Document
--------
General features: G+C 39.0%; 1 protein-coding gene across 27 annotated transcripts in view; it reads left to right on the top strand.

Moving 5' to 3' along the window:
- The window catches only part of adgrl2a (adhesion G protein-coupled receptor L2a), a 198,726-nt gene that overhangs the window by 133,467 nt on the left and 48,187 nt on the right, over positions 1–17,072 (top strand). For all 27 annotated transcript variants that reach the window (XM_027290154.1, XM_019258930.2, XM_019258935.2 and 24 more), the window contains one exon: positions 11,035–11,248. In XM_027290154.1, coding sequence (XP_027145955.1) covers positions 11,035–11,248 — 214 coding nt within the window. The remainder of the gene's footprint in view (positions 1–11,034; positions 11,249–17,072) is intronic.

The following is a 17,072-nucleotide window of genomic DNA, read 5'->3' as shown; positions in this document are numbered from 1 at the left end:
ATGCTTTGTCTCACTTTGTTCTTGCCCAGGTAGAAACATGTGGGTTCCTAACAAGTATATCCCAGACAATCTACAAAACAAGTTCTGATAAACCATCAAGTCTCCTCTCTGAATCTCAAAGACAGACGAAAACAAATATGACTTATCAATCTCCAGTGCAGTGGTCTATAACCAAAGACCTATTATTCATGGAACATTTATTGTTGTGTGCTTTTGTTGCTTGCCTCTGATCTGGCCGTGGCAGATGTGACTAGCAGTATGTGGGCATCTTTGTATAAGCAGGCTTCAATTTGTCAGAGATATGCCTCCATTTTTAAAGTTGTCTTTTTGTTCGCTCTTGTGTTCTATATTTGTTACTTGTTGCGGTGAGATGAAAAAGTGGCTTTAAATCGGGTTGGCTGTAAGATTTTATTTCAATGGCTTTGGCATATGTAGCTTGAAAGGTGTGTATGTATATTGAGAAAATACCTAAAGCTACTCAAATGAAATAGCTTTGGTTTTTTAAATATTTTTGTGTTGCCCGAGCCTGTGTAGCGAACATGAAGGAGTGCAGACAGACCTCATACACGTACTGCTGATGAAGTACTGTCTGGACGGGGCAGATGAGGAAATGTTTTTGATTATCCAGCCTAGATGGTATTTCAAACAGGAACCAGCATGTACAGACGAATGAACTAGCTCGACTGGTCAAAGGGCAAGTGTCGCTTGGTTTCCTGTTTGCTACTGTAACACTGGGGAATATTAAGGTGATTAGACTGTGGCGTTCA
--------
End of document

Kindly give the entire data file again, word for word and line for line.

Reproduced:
General features: G+C 39.0%; 1 protein-coding gene across 27 annotated transcripts in view; it reads left to right on the top strand.

Moving 5' to 3' along the window:
- The window catches only part of adgrl2a (adhesion G protein-coupled receptor L2a), a 198,726-nt gene that overhangs the window by 133,467 nt on the left and 48,187 nt on the right, over positions 1–17,072 (top strand). For all 27 annotated transcript variants that reach the window (XM_027290154.1, XM_019258930.2, XM_019258935.2 and 24 more), the window contains one exon: positions 11,035–11,248. In XM_027290154.1, coding sequence (XP_027145955.1) covers positions 11,035–11,248 — 214 coding nt within the window. The remainder of the gene's footprint in view (positions 1–11,034; positions 11,249–17,072) is intronic.

The following is a 17,072-nucleotide window of genomic DNA, read 5'->3' as shown; positions in this document are numbered from 1 at the left end:
ATGCTTTGTCTCACTTTGTTCTTGCCCAGGTAGAAACATGTGGGTTCCTAACAAGTATATCCCAGACAATCTACAAAACAAGTTCTGATAAACCATCAAGTCTCCTCTCTGAATCTCAAAGACAGACGAAAACAAATATGACTTATCAATCTCCAGTGCAGTGGTCTATAACCAAAGACCTATTATTCATGGAACATTTATTGTTGTGTGCTTTTGTTGCTTGCCTCTGATCTGGCCGTGGCAGATGTGACTAGCAGTATGTGGGCATCTTTGTATAAGCAGGCTTCAATTTGTCAGAGATATGCCTCCATTTTTAAAGTTGTCTTTTTGTTCGCTCTTGTGTTCTATATTTGTTACTTGTTGCGGTGAGATGAAAAAGTGGCTTTAAATCGGGTTGGCTGTAAGATTTTATTTCAATGGCTTTGGCATATGTAGCTTGAAAGGTGTGTATGTATATTGAGAAAATACCTAAAGCTACTCAAATGAAATAGCTTTGGTTTTTTAAATATTTTTGTGTTGCCCGAGCCTGTGTAGCGAACATGAAGGAGTGCAGACAGACCTCATACACGTACTGCTGATGAAGTACTGTCTGGACGGGGCAGATGAGGAAATGTTTTTGATTATCCAGCCTAGATGGTATTTCAAACAGGAACCAGCATGTACAGACGAATGAACTAGCTCGACTGGTCAAAGGGCAAGTGTCGCTTGGTTTCCTGTTTGCTACTGTAACACTGGGGAATATTAAGGTGATTAGACTGTGGCGTTCA